There is a strong relationship between cigarette smoking and social disadvantage. Smoking prevalence and levels of addiction to tobacco are highest in the most disadvantaged social groups [1, 2] as are difficulties in quitting due to perceived low self-efficacy [3, 4] and triggers for habitual smoking in terms of stressors [5, 6]. Despite the fact that deprived smokers are as likely or more likely than advantaged smokers to want to quit smoking [7], smoking prevalence has decreased markedly in the most socially advantaged groups over the past two decades but remained unchanged in the most disadvantaged smokers [1], many of whom could be categorised as 'hard core' smokers [8]. As a result, smoking remains the largest single identified cause of the inequalities in health between rich and poor in the UK.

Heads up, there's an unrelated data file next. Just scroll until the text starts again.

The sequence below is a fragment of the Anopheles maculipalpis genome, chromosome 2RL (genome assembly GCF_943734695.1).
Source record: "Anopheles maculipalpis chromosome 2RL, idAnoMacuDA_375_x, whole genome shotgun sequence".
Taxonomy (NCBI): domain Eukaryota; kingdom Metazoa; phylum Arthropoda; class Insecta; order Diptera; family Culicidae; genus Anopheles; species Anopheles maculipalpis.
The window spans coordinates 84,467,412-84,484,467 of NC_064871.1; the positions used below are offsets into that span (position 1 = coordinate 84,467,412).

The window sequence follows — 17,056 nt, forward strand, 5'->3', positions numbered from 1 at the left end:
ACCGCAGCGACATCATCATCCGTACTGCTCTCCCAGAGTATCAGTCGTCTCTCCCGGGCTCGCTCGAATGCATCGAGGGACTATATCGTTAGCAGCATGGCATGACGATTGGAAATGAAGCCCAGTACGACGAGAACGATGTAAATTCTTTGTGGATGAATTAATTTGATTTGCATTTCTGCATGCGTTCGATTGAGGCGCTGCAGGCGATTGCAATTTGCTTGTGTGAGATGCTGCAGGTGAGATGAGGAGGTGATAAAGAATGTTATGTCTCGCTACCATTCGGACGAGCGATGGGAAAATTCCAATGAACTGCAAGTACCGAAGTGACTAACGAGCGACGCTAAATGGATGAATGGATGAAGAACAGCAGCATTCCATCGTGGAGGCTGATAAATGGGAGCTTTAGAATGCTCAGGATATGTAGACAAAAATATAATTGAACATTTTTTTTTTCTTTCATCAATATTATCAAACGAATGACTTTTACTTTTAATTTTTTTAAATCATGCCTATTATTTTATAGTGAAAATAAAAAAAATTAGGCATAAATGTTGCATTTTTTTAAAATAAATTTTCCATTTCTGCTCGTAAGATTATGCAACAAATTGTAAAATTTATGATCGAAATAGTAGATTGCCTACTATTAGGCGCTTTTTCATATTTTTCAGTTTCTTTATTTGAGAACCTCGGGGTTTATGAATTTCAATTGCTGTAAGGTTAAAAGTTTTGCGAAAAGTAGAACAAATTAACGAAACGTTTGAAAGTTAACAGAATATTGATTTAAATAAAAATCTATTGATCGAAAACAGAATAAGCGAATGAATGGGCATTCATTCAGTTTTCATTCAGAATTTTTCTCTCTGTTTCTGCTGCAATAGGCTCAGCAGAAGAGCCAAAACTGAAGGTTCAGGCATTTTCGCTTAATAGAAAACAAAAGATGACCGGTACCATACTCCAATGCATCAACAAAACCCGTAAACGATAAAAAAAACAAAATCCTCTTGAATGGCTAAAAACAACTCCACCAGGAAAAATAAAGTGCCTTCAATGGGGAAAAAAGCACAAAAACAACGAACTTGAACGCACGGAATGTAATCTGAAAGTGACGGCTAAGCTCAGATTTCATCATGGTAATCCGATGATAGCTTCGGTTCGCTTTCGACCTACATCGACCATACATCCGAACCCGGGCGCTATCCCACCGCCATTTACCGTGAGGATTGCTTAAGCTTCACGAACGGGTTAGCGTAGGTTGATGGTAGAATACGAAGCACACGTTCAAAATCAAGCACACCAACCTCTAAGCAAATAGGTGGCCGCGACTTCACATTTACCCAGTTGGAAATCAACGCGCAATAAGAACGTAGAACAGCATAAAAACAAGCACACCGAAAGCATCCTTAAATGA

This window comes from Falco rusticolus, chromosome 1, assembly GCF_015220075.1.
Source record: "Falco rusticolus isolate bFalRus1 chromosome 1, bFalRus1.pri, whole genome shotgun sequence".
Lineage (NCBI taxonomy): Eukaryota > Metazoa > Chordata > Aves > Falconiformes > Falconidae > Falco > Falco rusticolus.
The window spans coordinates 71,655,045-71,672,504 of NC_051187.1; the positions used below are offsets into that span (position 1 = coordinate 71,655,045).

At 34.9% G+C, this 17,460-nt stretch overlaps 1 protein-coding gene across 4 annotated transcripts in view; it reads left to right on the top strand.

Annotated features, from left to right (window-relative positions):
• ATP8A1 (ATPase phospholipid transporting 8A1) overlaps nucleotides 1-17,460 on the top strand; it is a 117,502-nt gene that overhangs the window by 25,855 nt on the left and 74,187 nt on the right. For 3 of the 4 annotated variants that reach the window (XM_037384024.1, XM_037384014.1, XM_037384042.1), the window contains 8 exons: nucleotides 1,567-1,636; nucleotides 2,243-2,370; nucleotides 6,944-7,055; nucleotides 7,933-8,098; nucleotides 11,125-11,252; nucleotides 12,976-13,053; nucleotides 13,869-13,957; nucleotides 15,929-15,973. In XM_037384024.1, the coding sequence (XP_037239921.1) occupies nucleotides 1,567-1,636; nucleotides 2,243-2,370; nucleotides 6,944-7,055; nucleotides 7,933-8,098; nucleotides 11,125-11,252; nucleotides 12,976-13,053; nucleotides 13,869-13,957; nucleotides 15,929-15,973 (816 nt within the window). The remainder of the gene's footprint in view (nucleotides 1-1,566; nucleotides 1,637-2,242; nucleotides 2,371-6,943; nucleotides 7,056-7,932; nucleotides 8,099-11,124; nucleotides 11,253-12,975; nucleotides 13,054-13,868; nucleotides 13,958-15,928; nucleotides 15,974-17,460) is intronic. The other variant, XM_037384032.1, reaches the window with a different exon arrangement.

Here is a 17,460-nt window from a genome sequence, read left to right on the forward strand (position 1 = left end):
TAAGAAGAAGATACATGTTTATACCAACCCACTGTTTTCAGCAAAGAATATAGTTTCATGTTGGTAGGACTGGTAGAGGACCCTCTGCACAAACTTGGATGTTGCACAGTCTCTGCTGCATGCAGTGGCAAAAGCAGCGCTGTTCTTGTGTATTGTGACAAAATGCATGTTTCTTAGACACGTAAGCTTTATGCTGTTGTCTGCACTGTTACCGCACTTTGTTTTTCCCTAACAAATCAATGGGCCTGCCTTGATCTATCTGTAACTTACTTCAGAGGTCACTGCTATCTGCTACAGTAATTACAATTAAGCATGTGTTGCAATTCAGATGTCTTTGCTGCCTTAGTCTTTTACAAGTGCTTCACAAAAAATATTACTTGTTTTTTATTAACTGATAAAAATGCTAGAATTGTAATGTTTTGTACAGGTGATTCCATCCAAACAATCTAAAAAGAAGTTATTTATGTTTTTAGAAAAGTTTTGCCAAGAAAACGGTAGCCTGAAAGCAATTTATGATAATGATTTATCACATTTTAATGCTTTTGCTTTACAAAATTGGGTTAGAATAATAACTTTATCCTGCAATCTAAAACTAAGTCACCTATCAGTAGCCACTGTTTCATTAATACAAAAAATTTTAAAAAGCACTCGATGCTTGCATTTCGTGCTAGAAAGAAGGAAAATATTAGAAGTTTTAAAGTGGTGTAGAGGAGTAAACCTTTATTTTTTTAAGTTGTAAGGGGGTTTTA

In 1998, the UK government Tobacco White Paper [9] outlined a strategy to develop smoking cessation services in the National Health Service, based on effective [10] and cost effective [11, 12] models, and with particular emphasis on helping disadvantaged smokers. These services have been successful in reaching smokers from disadvantaged communities [13], largely through locating them within areas of greatest deprivation, but otherwise there is little evidence to develop strategies to attract this target group [14]. It is therefore important to explore how services are perceived by those in the target groups to provide insights into how access to and uptake of services could be improved. Nottingham's smoking cessation service, New Leaf, provides a standard range of evidence-based smoking cessation interventions typical of those available nationally[15]. In this study, we have attempted, using qualitative methods, to determine whether disadvantaged smokers in Nottingham are aware of existing local smoking cessation services, to explore how they view the services on offer, and to identify specific barriers and motivators to improve access to smoking cessation services in this target population.